Ray v. Corrections Corp. of America et al

Filing 65

MEMORANDUM OPINION re 64 Final Judgment. Signed by Senior Judge Neal B. Biggers on 8/21/14. (cr)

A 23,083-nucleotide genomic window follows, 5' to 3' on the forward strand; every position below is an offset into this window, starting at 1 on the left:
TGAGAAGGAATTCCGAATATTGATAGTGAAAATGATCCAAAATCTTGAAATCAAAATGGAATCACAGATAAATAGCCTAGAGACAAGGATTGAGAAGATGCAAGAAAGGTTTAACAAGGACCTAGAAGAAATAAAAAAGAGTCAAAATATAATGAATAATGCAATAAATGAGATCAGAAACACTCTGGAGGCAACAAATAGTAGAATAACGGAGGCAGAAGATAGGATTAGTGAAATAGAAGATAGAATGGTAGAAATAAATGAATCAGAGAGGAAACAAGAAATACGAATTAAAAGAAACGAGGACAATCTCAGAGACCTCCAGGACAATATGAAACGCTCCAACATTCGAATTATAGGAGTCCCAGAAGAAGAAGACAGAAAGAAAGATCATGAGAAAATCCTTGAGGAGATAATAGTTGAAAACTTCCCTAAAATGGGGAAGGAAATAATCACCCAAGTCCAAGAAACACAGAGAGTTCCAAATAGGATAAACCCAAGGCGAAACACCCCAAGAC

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IN THE UNITED STATES DISTRICT COURT FOR THE NORTHERN DISTRICT OF MISSISSIPPI OXFORD DIVISION EDWARD V. RAY, JR. PLAINTIFF v. No. 3:12CV118-NBB-JMV CORRECTIONS CORPORATION OF AMERICA, ET AL. DEFENDANTS MEMORANDUM OPINION This matter comes before the court on the pro se prisoner complaint of Edward V. Ray who challenges the conditions of his confinement under 42 U.S.C. § 1983. The defendants have moved for summary judgment, and Ray has responded to the motion. The matter is ripe for resolution. For the purposes of the Prison Litigation Reform Act, the court notes that the plaintiff was incarcerated when he filed this suit. For the reasons set forth below, the motion by the defendants for summary judgment will be granted, and judgment will be entered for the defendants. Summary Judgment Standard Summary judgment is appropriate “if the pleadings, depositions, answers to interrogatories, and admissions on file, together with the affidavits, if any, show that there is no genuine issue as to any material fact and that the moving party is entitled to a judgment as a matter of law.” FED. R. CIV. P. 56(c). “The moving party must show that if the evidentiary material of record were reduced to admissible evidence in court, it would be insufficient to permit the nonmoving party to carry its burden.” Beck v. Texas State Bd. of Dental Examiners, 204 F.3d 629, 633 (5th Cir. 2000) (citing Celotex Corp. v. Catrett, 477 U.S. 317 (1986), cert. denied, 484 U.S. 1066 (1988)). After a proper motion for summary judgment is made, the burden shifts to the non-movant to set forth specific facts showing that there is a genuine issue for trial. Anderson v. Liberty Lobby, Inc., 477 U.S. 242, 249, 106 S. Ct. 2505, 2511, 91 L. Ed. 2d 202 (1986); Beck, 204 F.3d at 633; Allen v. Rapides Parish School Bd., 204 F.3d 619, 621 (5th Cir. 2000); Ragas v. Tennessee Gas Pipeline Company, 136 F.3d 455, 458 (5th Cir. 1998). Substantive law determines what is material. Anderson, 477 U.S. at 249. “Only disputes over facts that might affect the outcome of the suit under the governing law will properly preclude the entry of summary judgment. Factual disputes that are irrelevant or unnecessary will not be counted.” Id., at 248. If the non-movant sets forth specific facts in support of allegations essential to his claim, a genuine issue is presented. Celotex, 477 U.S. at 327. “Where the record, taken as a whole, could not lead a rational trier of fact to find for the non-moving party, there is no genuine issue for trial.” Matsushita Elec. Indus. Co. v. Zenith Radio Corp., 475 U.S. 574, 587, 89 L. Ed. 2d 538 (1986); Federal Savings and Loan, Inc. v. Krajl, 968 F.2d 500, 503 (5th Cir. 1992). The facts are reviewed drawing all reasonable inferences in favor of the non-moving party. Allen, 204 F.3d at 621; PYCA Industries, Inc. v. Harrison County Waste Water Management Dist., 177 F.3d 351, 161 (5th Cir. 1999); Banc One Capital Partners Corp. v. Kneipper, 67 F.3d 1187, 1198 (5th Cir. 1995). However, this is so only when there is “an actual controversy, that is, when both parties have submitted evidence of contradictory facts.” Little v. Liquid Air Corp., 37 F.3d 1069, 1075 (5th Cir. 1994); see Edwards v. Your Credit, Inc., 148 F.3d 427, 432 (5th Cir. 1998). In the absence of proof, the court does not “assume that the nonmoving party could or would prove the necessary facts.” Little, 37 F.3d at 1075 (emphasis omitted). Procedural History From June 3, 2010 through February 12, 2011, The California Department of Corrections and Rehabilitation (“CDCR”) transferred Edward V. Ray to the Tallahatchie County Correctional Facility (“TCCF”) in Tutwiler, Mississippi. See Ray Depo. at pp. 14:3-14. TCCF is a private prison administered by Corrections Corporation of America (“CCA”). Ray claims that he voiced concerns regarding the legal resources at TCCF during that time – but admits that he neither filed a grievance nor exhausted his -2- administrative remedies arising from his first incarceration at TCCF. Id. at 15:2-17. In the present case, Ray is not pursuing any claims arising during his first stay at TCCF. Id. Ray bases his claims in the instant case on the alleged denial of access to the courts during his second incarceration at TCCF – between April 7, 2011 and May 22, 2012. In his complaint, Ray did not specify an actual injury to his legal position to support a claim that the defendants denied him access to courts – other that an allegation that a federal judge had “scolded” him for citing outdated law. Ray did not amend his pleadings to include a claim of actual prejudice or real detriment he might have suffered as a result of lack of access to legal materials. However, in response to the defendants’ motion for summary judgment, Ray identified Ray v. Cate, 4:10CV1582 (N.D. Cal.) (his habeas corpus case in the United States District Court for the Northern District of California), as a case in which he “had to dismiss several claims he raised in his federal habeas petition because he was unable to find and/or locate the proper case laws” and “ultimately the U.S. District Court for the Northern California denied relief on those issues, as well as others raised by the plaintiff.” [Dkt. #27]. This court denied summary judgment for the defendants, holding that Ray had alleged a possible legal injury: that he “had to dismiss some of his California habeas corpus claims because he could not research the law required to prosecute those claims.” [Dkt #31]. However, as Ray had not alleged sufficient facts to support that allegation, the then permitted the parties to brief Ray’s claim of actual injury. Undisputed Material Facts Prior to Ray’s arrival at TCCF the second time, the United States District Court for the Northern District of California entered an order in his habeas corpus case (Ray v. Cate, 4:10CV1582 (N.D. Cal.)) holding that he had not exhausted his state court remedies regarding eight of his claims. See Order entered April 15, 2011. Rather than dismiss Ray’s habeas corpus petition case, the district court gave him the choice to either: (1) dismiss his unexhausted claims and move forward on the others; (2) dismiss the entire action and seek exhaustion of the unexhausted claims in state court; or (3) move to stay the proceedings so -3- that he could pursue state court remedies as to the unexhausted claims, then return to federal court. Id. Ray chose option 3 – and moved to stay the case in an effort to pursue his unexhausted claims in state court. See Ray’s April 29, 2011, Motion to Stay. Shortly afterwards, the CDCR moved Ray to back TCCF in a routine transfer. During Ray’s second stint at TCCF, the Northern District of California granted his request to stay his federal habeas corpus petition and administratively closed the federal habeas corpus case without prejudice. See Order Staying Case entered June 21, 2011; see also Order to Show Cause entered December 6, 2011. Ray then pursued his unexhausted claims in the California Supreme Court. Id. However, when the California Supreme Court did not issue a decision within 130 days, Ray grew impatient and filed several motions in California federal court requesting that the district court expedite a ruling on his case. Id. Before the district court could consider the pending motions, the California Supreme denied Ray’s state petition for a writ of habeas corpus, and he filed two additional motions seeking a ruling in the federal petition. Id. In a detailed opinion, the district court expressed confusion as to what claims Ray wished to pursue, noting that he could – at that point – add the newly-exhausted claims to his federal petition. Id. Ray, however, wanted “an immediate decision on the merits of his claims,” an unlikely happenstance if he chose to include the additional claims because the State was sure to raise several defenses based upon procedural bar – and that would require additional briefing time. Id. The court denied Ray’s motion without prejudice to reopen his case because there was “confusion as to whether [Ray] want[ed] the court to consider only the claims identified in the April 15, 2011 order as having been exhausted OR want[ed] the court to consider those claims plus the claims in the habeas petition that the California Supreme Court rejected on October 20, 2011.” See Order Lifting Stay entered April 18, 2012 (discussing prior order). Less than two weeks after the district court denied his motion to reopen his federal petition, Ray filed a second motion – again requesting that his habeas corpus petition be reopened, and that some of his newly-exhausted claims be dismissed without prejudice. See Ray’s Second Motion to Reopen Case. In his -4- second motion, Ray set forth the reasons he chose to dismiss those claims – none of which alleged a lack of adequate legal resources to pursue them. Id. Instead, the motion simply expressed desire to expedite his federal habeas corpus case – without the newly-exhausted claims. In the present case, Ray argues that the California federal court’s dismissal of his habeas corpus claims comprises “actual injury.” Ray argues that he was compelled to dismiss these claims because he could not research the law required to prosecute them. See Resp. to Defs’ Mtn for Summary Judgment, Dkt # 27; see also Court’s Order Denying Summary Judgment, Dkt #31. The following chronology clarifies the sequence of events from which Ray’s claims arise. June 3, 2010: Ray arrives at the Tallahatchie County Correctional Facility for the first time. October 14, 2010 Ray files a response to the State’s motion to dismiss his petition for a writ of habeas corpus in the United States District Court for the Northern District of California. February 12, 2011 Ray is moved from TCCF to the North Fork Correctional Facility in Sayre, Oklahoma. April 7, 2011 Ray is moved back to TCCF. April 11, 2011 The Northern District of California holds that some of Ray’s federal habeas corpus claims have not been exhausted in state court – and gives Ray several options for proceeding with his federal habeas corpus petition. April 29, 2011 Ray files a motion in the Northern District of California to stay the habeas corpus proceeding so that he may exhaust state remedies for his unexhausted claims. June 21, 2011 The Northern District of California stays Ray’s federal habeas corpus petition and holds the claims in abeyance so that Ray may exhaust his remaining claims in state court. June 26, 2011 In what appears to be a handwritten grievance dated June 26, 2011, Ray alleges, “If CA, and/or MS, doesn’t fix [the problem with TCCF] computers, I might lose my case; these computers are so bad that sometimes I can’t even pull up California cases, let alone the Federal cases I need.” (emphasis added). The grievance is attached as Exhibit 7 of ECF Doc. 60, documents he submitted in opposition to the motion for summary judgment in the instant case. September 15, 2011 Ray files a motion in the Northern District of California to reopen his federal habeas corpus case, lift the stay, and move forward only with exhausted claims. Ray alleges that he does not want to undermine the goals of the Antiterrorism and -5- Effective Death Penalty Act by waiting too long for the California Supreme Court to rule on his state habeas corpus petition. October 11, 2011 Ray requests a ruling from the Northern District of California on his September 15, 2011, motion, as well as a ruling on his federal petition for a writ of habeas corpus. October 12, 2011 The California Supreme Court denies Ray’s state petition for a writ of habeas corpus, with citations to various cases, but no discussion of the decisions in those cases. Ray has thus exhausted state court remedies as to the claims raised in the state petition. November 3, 2011 Ray files a grievance with TCCF officials complaining that he has had trouble researching California and federal law regarding his claims. November 15, 2011 Ray files another grievance regarding difficulty using TCCF computers to access California and federal law. December 2, 2011 Ray files another grievance regarding difficulty using TCCF computers to access California and federal law. December 6, 2011 The Northern District of California denies Ray’s motions to reopen his federal habeas corpus petition and proceed on unexhausted claims – largely because Ray had filed a number of confusing and seemingly contradictory motions – and the court could not determine the relief he sought. December 19, 2011 Ray files a motion with the Northern District of California seeking to proceed in his federal habeas corpus petition only with his unexhausted claims – stating as his reason that he wanted a rapid resolution of the issues in his case. In particular, he was worried that, during such a delay, evidence could be lost, memories fade, and witnesses could die. Indeed, Ray alleged that two potential witnesses who could have helped him had already died. Ray did not, however, mention that he wished an expedited ruling because he did not have access to legal materials. April 18, 2012 The Northern District of California – at Ray’s request – lifted the stay in his federal petition for a writ of habeas corpus, dismissed several exhausted and unexhausted claims without prejudice, and ordered the State to respond. July 7, 2014 In the present case filed in the United States District Court for the Northern District of Mississippi, Ray alleges in an affidavit that he had to dismiss five claims and various sub-claims in his federal habeas corpus petition because the computers at TCCF were not able to access California and federal habeas corpus law. In addition, Ray claims that he did not realize that there was a problem at TCCF until he was transferred to the Oklahoma corrections facility – where there was a library superior to the one at TCCF. Contradictorily, however, in the same document, Ray alleges that, though he is not suing based upon events during his first stay at TCCF, during that time he had made some 150 verbal requests to upgrade the computers so he had better access to legal materials. -6- During his deposition, Ray testified that he eventually gained access to the legal materials he needed about a month before he was transferred, again, out of TCCF. Though he could not remember the exact date, he testified that the TCCF computers were upgraded at a point after his federal petition for a writ of habeas corpus had been dismissed in the Northern District of California. Denial of Access to the Courts Under the Supreme Court’s decision in Bounds v. Smith, 430 U.S. 817, 821 (1977), prisoners possess a constitutional right of access to courts, including having the “ability . . . to prepare and transmit a necessary legal document to court.” Eason v. Thaler, 73 F.3d 1322, 1328 (5th Cir. 1996), quoting Brewer v. Wilkinson, 3 F.3d 816, 821 (5th Cir. 1993), cert. denied, 510 U.S. 1123 (1994). The right of access to the courts is limited to allow prisoners opportunity to file nonfrivolous claims challenging their convictions or conditions of confinement. Jones v. Greninger, 188 F.3d 322, 325 (5th Cir. 1999). “Interference with a prisoner’s right to access to the courts, such as delay, may result in a constitutional deprivation.” Chriceol v. Phillips, 169 F.3d 313, 317 (5th Cir. 1999) (citations omitted). However, “[a] denial-of-access-to-the-courts claim is not valid if a litigant’s position is not prejudiced by the alleged violation.” Ruiz v. United States, 160 F.3d 273, 275 (5th Cir. 1998); Henthorn v. Swinson, 955 F.2d 351, 354 (5th Cir. 1992), cert. denied, 504 U.S. 988 (1992), citing Richardson v. McDonnell, 841 F.2d 120, 122 (5th Cir. 1988). It is only when a prisoner suffers some sort of actual prejudice or detriment from denial of access to the courts that the allegation becomes one of constitutional magnitude. Walker v. Navarro County Jail, 4 F.3d 410, 413 (5th Cir. 1993); see Howland v. Kilquist, 833 F.2d 639, 642 (7th Cir. 1987). To prove his claim, a plaintiff must show real detriment – a true denial of access – such as the loss of a motion, the loss of a right to commence, prosecute or appeal in a court, or substantial delay in obtaining a judicial determination in a proceeding. See Oaks v. Wainwright, 430 F.2d 241 (5th Cir. 1970). The right of access to the courts is -7- not “an abstract, freestanding right to a law library or legal assistance[;] an inmate cannot establish relevant actual injury simply by establishing that his prison's law library or legal assistance program is subpar in some theoretical sense.” Id. Ray Has Neither Alleged Nor Proven Actual Prejudice to a Legal Position None of the parties disputes that Edward Ray had only intermittent access to legal materials when he was housed at the Tallahatchie County Correctional Facility. Certainly Ray filed grievances regarding this issue, and he indicated in papers filed with this court that, during his first stay at the Tallahatchie County Correctional Facility, he complained verbally about the state of computer access to legal materials some 150 times. Though the events occurring during Ray’s first stay at the Tallahatchie County Correctional Facility are not at issue in the present case, Ray alleges that the intermittent access to legal materials due to various computer glitches continued when he later returned there. Ray alleges that, once he returned to TCCF, he was “forced” to abandon several claims in his federal petition for a writ of habeas corpus because of hit-or-miss computer access to legal materials. He identified Ray v. Cate, 4:10CV1582 (N.D. Cal.) as the case in question. However, Ray did not file a single paper in that case indicating that he was having trouble accessing applicable law – not even when the court gently pointed out that some of the authority Ray cited was either outdated or not in point. In addition, Ray had not exhausted state court remedies for several of his federal habeas corpus claims and sub-claims. The Northern District of California then permitted Ray to stay his federal case so that he could return to California’s state courts to pursue state for the claims he had not yet exhausted. His federal case was then administratively closed – without prejudice to his ability to reopen it once he exhausted state court remedies. Had Ray availed himself of that opportunity, he could then have completely exhausted all his claims in state court, then returned to federal court having exhausted all of his claims for habeas corpus relief. At that point, he would have been free to proceed with his pursuit of federal habeas corpus relief as to all the claims in his petition. This path would -8- have maximized Ray’s ability to pursue all of his claims – but would have entailed the delay inherent in seeking state habeas corpus relief. Further, it appears that Ray actually exhausted at least some of those claims in the California Supreme Court – then asked in federal court that they be dismissed without prejudice – to expedite a ruling on the remaining issues (which had already been briefed). Ray could have chosen either: (1) a quick path to resolution of only some of federal habeas corpus claims (the exhausted ones that have already been briefed), (2) a slower path to resolution of some of the federal habeas corpus claims (the exhausted ones, including those that had not yet been briefed), or (3) the slowest path to resolution of all the claims (after all have been exhausted). After filing several equivocal motions in the Northern District of California, Ray finally made quite clear that he wished to proceed immediately with those claims he had already exhausted in state court – and that had already been briefed. He wished to dismiss all the unbriefed claims without prejudice – whether they had been exhausted or not – and proceed immediately with the fully briefed ones. He made his reason for his decision clear: He wanted to preserve evidence and testimony that can disappear or fade with the passage of time. Once Ray filed a motion making his intentions clear, the Northern District of California granted the motion, lifted the stay, reopened the case, and directed the State of California to respond to the fully briefed claims. Ray got exactly what he asked for. Nowhere did he complain that he did not have adequate access to legal materials. Never did he ask for additional time so that he could gain better access. Indeed, before he lost patience and demanded to move forward, Ray had suffered no prejudice whatsoever in his federal habeas corpus case. Though some of his claims had not been exhausted, the court stayed the case to ensure that he could later return and present all of them. No court dismissed Ray’s claims. No court compelled him to abandon them. He chose to abandon his unbriefed claims – even the exhausted ones – so the Northern District of California could more -9- quickly address the remaining ones. Whatever his strategy might have been, ultimately, the choice was his. For these reasons, the court holds that Ray’s alleged intermittent access to legal materials did not cause prejudice to any of his legal positions. As such, he has not stated a claim for denial of access to the courts. Thus, the motion by the defendants for summary judgment will be granted, and judgment will be entered for the defendants. A final judgment consistent with this memorandum opinion will issue today. SO ORDERED, this, the 21st day of August, 2014. /s/ Neal Biggers NEAL B. BIGGERS SENIOR U. S. DISTRICT JUDGE - 10 -